In other words, “work out your salvation with fear and trembling, for it is God who works in you to will and to act in order to fulfill his good purpose” (Philippians 2:12-13).
That sort of “work out” is not just a January thing.
So when should we resolve?
You don’t have to wait until January 1st to resolve. Whenever we see something we should be doing that we’re not doing, we should resolve to do it and whenever we see something we’re doing that we should not be doing, we should resolve not to do it. We should resolve on January 1st or December 31st or any day in between.
But after all this talk about New Year’s Resolutions, I’d better have a few, right?
I do. My first resolve of 2023 is to replace podcasts with prayer on my drive to work and to pray. I have done it now and then, but this year I want that 15-minute drive to be dedicated time.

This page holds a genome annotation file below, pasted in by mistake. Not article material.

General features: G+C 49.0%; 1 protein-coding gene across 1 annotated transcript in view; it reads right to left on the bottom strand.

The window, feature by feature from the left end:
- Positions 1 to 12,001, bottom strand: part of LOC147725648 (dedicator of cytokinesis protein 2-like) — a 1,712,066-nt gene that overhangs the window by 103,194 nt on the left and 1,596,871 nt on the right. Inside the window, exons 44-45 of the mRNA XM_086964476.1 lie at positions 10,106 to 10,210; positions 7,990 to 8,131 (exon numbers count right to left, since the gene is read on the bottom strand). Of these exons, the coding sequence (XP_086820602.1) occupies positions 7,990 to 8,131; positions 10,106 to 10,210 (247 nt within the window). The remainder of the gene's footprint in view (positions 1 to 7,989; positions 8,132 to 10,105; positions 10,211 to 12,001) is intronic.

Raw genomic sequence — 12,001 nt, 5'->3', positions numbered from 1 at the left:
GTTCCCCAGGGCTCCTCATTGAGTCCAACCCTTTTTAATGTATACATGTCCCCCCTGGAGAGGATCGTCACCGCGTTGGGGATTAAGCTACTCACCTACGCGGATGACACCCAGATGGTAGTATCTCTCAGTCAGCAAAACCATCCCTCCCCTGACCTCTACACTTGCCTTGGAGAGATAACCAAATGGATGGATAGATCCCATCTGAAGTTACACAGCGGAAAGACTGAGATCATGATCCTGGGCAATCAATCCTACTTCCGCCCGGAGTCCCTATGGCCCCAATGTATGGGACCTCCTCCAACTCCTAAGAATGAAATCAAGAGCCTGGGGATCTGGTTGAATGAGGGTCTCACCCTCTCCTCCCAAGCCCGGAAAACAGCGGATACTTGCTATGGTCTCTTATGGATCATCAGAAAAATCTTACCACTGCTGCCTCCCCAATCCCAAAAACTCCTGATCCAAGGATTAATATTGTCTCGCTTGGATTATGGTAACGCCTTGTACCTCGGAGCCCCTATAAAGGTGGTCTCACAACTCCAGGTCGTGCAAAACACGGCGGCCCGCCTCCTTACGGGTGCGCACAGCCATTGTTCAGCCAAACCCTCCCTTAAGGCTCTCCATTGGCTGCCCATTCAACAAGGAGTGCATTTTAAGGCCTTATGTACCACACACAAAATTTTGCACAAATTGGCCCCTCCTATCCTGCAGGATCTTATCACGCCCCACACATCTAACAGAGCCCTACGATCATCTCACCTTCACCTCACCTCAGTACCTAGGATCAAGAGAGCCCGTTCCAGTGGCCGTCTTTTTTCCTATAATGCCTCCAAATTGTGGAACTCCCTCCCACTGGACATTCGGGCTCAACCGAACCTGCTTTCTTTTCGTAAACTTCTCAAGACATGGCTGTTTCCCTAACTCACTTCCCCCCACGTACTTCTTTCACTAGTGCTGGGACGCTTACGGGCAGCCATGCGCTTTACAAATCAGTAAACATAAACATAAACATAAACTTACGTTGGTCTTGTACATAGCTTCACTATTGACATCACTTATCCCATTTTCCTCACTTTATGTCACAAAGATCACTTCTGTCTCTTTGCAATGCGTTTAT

Second, I resolve (again) to stop biting my nails. Again. Because it’s more a love issue than a vanity issue. I cannot scratch my husband or son’s back with fleshy stubs.
Third, I resolve (again) to be on time. Honestly, this is one of those dig in deep, for a duel-with-my-selfish-flesh-to-the-death sort of resolves. One of those that betrays a proud heart that values my time over others’ time. As in, I’d rather have others wait for me than have to wait for them. It too, is a love issue.
All three, I pray will showcase God’s worth so that he will be glorified in me and I in him. The last one will be hardest. I will fall in the mud.
But I resolve to get up and keep going. Because the towels will be out and clean clothes ready.